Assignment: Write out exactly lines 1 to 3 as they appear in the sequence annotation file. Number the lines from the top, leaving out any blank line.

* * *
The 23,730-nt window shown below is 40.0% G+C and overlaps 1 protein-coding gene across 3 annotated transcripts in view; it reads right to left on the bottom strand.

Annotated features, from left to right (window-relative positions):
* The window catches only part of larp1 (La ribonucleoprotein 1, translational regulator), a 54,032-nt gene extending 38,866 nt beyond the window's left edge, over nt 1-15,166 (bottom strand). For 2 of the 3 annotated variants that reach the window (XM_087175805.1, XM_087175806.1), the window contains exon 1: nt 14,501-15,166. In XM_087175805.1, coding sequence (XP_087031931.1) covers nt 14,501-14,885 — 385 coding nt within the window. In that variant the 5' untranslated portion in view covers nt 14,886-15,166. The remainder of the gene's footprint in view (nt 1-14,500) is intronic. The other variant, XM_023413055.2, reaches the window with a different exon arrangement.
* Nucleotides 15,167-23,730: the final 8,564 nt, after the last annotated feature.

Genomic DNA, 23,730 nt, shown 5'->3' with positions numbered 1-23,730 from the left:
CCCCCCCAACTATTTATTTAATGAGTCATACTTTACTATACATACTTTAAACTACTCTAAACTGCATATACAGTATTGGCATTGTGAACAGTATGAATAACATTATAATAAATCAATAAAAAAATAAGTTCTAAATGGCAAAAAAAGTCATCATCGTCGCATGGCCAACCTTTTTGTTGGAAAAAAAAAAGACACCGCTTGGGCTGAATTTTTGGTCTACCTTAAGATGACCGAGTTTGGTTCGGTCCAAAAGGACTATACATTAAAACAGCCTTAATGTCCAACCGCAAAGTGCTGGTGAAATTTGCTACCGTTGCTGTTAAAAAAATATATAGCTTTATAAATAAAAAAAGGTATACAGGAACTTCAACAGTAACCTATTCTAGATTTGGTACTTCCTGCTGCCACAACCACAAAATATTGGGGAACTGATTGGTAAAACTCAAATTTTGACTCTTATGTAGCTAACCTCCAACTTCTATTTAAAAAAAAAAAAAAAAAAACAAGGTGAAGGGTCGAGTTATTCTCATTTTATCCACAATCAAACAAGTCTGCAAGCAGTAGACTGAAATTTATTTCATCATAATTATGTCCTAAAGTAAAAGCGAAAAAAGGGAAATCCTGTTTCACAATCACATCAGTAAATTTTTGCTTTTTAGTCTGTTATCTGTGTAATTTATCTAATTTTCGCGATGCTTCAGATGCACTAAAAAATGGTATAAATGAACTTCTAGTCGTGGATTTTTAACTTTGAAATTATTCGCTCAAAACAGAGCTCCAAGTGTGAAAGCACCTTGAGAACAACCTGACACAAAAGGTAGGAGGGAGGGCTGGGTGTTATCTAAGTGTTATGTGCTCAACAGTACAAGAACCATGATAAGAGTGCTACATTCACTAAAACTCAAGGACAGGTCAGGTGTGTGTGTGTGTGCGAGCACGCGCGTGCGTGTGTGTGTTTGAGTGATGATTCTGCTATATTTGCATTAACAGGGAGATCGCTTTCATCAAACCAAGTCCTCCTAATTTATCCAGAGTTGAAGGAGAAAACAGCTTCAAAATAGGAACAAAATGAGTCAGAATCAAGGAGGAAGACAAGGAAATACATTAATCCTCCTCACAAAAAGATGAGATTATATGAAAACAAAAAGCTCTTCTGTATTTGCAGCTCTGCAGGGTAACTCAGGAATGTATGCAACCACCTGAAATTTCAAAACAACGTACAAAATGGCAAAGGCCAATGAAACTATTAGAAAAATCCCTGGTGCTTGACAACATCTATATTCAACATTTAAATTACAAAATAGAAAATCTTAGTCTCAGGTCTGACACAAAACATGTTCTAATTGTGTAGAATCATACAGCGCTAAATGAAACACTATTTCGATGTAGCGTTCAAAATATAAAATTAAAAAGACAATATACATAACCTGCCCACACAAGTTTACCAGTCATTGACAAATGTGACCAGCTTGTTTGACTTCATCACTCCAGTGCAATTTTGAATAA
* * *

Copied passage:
The 23,730-nt window shown below is 40.0% G+C and overlaps 1 protein-coding gene across 3 annotated transcripts in view; it reads right to left on the bottom strand.

Annotated features, from left to right (window-relative positions):
* The window catches only part of larp1 (La ribonucleoprotein 1, translational regulator), a 54,032-nt gene extending 38,866 nt beyond the window's left edge, over nt 1-15,166 (bottom strand). For 2 of the 3 annotated variants that reach the window (XM_087175805.1, XM_087175806.1), the window contains exon 1: nt 14,501-15,166. In XM_087175805.1, coding sequence (XP_087031931.1) covers nt 14,501-14,885 — 385 coding nt within the window. In that variant the 5' untranslated portion in view covers nt 14,886-15,166. The remainder of the gene's footprint in view (nt 1-14,500) is intronic. The other variant, XM_023413055.2, reaches the window with a different exon arrangement.